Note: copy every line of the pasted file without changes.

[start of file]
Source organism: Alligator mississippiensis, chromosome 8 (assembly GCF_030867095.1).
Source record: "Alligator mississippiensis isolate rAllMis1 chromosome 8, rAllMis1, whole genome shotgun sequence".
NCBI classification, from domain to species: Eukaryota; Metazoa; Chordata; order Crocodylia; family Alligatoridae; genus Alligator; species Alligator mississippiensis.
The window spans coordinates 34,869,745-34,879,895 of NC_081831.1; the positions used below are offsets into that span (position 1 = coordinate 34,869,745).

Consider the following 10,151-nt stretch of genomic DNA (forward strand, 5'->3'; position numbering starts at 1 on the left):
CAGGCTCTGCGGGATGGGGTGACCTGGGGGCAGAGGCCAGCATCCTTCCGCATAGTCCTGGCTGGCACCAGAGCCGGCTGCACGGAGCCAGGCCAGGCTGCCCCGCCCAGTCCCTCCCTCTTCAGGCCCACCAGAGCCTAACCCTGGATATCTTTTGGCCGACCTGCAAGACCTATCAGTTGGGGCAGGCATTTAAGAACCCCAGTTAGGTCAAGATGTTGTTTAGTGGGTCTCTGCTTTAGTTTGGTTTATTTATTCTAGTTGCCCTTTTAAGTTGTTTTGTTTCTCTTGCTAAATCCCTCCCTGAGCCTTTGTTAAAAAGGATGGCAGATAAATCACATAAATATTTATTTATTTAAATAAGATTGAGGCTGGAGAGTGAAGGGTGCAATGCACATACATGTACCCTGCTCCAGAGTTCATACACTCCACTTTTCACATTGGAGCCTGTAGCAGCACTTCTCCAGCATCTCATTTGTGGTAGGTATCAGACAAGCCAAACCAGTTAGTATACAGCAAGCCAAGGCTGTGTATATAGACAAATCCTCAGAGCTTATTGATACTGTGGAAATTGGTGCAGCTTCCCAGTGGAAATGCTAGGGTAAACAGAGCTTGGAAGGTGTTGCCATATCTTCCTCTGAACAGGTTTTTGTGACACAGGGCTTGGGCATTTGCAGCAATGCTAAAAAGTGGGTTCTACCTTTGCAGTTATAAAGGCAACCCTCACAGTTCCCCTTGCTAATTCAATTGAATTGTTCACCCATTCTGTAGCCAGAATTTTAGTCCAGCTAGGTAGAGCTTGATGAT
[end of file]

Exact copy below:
Source organism: Alligator mississippiensis, chromosome 8 (assembly GCF_030867095.1).
Source record: "Alligator mississippiensis isolate rAllMis1 chromosome 8, rAllMis1, whole genome shotgun sequence".
NCBI classification, from domain to species: Eukaryota; Metazoa; Chordata; order Crocodylia; family Alligatoridae; genus Alligator; species Alligator mississippiensis.
The window spans coordinates 34,869,745-34,879,895 of NC_081831.1; the positions used below are offsets into that span (position 1 = coordinate 34,869,745).

Consider the following 10,151-nt stretch of genomic DNA (forward strand, 5'->3'; position numbering starts at 1 on the left):
CAGGCTCTGCGGGATGGGGTGACCTGGGGGCAGAGGCCAGCATCCTTCCGCATAGTCCTGGCTGGCACCAGAGCCGGCTGCACGGAGCCAGGCCAGGCTGCCCCGCCCAGTCCCTCCCTCTTCAGGCCCACCAGAGCCTAACCCTGGATATCTTTTGGCCGACCTGCAAGACCTATCAGTTGGGGCAGGCATTTAAGAACCCCAGTTAGGTCAAGATGTTGTTTAGTGGGTCTCTGCTTTAGTTTGGTTTATTTATTCTAGTTGCCCTTTTAAGTTGTTTTGTTTCTCTTGCTAAATCCCTCCCTGAGCCTTTGTTAAAAAGGATGGCAGATAAATCACATAAATATTTATTTATTTAAATAAGATTGAGGCTGGAGAGTGAAGGGTGCAATGCACATACATGTACCCTGCTCCAGAGTTCATACACTCCACTTTTCACATTGGAGCCTGTAGCAGCACTTCTCCAGCATCTCATTTGTGGTAGGTATCAGACAAGCCAAACCAGTTAGTATACAGCAAGCCAAGGCTGTGTATATAGACAAATCCTCAGAGCTTATTGATACTGTGGAAATTGGTGCAGCTTCCCAGTGGAAATGCTAGGGTAAACAGAGCTTGGAAGGTGTTGCCATATCTTCCTCTGAACAGGTTTTTGTGACACAGGGCTTGGGCATTTGCAGCAATGCTAAAAAGTGGGTTCTACCTTTGCAGTTATAAAGGCAACCCTCACAGTTCCCCTTGCTAATTCAATTGAATTGTTCACCCATTCTGTAGCCAGAATTTTAGTCCAGCTAGGTAGAGCTTGATGAT